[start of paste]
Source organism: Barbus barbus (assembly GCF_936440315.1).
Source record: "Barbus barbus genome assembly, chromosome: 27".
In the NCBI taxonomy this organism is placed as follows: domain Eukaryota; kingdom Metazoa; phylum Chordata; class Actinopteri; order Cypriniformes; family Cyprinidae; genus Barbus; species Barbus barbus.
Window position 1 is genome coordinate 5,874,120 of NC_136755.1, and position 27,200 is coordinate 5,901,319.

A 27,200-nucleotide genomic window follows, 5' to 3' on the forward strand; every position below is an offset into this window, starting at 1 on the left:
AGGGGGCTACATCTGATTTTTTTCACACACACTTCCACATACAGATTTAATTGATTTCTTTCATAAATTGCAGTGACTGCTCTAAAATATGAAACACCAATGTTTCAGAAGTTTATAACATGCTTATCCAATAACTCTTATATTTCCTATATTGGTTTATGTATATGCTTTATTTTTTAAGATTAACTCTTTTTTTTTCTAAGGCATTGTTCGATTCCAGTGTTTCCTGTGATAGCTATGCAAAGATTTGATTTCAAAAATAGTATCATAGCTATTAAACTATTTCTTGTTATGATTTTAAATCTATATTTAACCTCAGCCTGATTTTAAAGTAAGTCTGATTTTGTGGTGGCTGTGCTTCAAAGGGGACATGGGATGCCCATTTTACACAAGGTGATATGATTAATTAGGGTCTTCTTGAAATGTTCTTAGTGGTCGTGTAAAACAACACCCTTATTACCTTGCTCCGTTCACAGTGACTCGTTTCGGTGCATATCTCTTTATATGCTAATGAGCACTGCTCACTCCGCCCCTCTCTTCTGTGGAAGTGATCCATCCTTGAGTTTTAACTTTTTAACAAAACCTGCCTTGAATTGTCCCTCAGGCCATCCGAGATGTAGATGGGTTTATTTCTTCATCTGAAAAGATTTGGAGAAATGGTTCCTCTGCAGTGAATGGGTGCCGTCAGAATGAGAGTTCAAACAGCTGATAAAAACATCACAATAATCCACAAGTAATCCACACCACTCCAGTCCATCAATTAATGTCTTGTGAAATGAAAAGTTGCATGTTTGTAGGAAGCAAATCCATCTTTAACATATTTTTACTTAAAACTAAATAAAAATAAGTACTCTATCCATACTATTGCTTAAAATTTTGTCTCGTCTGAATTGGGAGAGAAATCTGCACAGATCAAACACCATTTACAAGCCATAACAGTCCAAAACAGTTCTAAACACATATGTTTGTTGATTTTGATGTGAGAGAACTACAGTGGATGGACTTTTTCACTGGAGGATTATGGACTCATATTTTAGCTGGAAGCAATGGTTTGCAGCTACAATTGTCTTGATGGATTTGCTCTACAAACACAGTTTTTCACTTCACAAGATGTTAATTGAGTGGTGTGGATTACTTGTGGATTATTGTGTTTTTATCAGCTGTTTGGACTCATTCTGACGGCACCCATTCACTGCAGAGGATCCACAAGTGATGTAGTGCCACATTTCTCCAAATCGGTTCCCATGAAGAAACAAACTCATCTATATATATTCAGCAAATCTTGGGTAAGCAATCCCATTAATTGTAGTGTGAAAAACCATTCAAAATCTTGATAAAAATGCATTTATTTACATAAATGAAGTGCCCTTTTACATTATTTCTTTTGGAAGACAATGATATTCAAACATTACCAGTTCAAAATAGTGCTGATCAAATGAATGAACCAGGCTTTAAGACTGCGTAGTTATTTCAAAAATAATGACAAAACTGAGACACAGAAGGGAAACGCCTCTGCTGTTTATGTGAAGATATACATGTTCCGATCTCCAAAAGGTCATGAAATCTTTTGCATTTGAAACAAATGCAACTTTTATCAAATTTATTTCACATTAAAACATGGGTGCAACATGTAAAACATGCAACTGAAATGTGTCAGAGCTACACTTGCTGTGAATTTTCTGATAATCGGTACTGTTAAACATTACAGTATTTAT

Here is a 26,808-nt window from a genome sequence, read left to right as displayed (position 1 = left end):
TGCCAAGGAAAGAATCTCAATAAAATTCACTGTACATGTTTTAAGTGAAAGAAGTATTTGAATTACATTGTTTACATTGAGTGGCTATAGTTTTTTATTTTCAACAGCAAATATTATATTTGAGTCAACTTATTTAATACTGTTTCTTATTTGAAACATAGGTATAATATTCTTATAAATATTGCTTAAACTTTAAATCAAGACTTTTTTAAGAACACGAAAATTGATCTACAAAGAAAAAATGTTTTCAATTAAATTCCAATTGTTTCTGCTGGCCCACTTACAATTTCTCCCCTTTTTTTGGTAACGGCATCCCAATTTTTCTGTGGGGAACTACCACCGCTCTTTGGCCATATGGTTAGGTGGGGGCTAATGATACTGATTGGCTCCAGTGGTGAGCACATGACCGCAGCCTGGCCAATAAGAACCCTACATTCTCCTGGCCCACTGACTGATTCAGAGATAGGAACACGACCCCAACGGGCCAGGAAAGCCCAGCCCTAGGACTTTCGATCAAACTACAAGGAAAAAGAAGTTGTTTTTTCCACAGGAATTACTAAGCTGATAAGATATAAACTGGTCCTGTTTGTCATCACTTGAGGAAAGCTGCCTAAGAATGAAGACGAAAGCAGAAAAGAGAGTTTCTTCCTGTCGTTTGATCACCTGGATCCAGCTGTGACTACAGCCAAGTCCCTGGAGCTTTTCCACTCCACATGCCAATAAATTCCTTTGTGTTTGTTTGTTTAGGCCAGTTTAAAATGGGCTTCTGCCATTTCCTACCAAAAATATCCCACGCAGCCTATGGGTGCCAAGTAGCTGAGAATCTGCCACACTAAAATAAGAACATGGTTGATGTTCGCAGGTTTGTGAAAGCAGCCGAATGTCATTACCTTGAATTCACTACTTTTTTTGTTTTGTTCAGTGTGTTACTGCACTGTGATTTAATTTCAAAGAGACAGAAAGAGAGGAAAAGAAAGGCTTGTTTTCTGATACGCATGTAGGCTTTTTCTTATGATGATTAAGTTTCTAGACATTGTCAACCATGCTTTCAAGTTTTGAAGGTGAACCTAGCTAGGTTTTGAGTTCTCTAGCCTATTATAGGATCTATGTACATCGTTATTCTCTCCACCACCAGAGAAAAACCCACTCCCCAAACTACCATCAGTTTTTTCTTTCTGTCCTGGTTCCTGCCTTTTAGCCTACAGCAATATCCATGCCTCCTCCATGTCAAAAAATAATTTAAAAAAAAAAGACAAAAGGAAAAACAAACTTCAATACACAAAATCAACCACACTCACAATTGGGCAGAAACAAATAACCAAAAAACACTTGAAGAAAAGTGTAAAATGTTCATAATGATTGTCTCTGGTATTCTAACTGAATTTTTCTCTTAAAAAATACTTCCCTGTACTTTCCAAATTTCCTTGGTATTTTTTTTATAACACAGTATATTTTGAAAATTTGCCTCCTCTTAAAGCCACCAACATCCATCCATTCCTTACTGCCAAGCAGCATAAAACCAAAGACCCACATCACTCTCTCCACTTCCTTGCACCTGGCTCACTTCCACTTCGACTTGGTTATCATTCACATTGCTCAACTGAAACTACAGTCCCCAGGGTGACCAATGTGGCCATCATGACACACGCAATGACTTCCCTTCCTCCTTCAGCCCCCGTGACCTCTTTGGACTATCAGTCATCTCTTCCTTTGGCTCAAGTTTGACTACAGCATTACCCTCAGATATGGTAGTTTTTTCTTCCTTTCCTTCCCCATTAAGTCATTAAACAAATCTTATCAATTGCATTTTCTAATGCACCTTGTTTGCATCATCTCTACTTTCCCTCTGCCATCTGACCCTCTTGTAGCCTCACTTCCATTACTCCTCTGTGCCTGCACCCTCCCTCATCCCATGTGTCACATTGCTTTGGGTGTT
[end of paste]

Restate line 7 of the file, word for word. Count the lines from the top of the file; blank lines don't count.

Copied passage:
Here is a 26,808-nt window from a genome sequence, read left to right as displayed (position 1 = left end):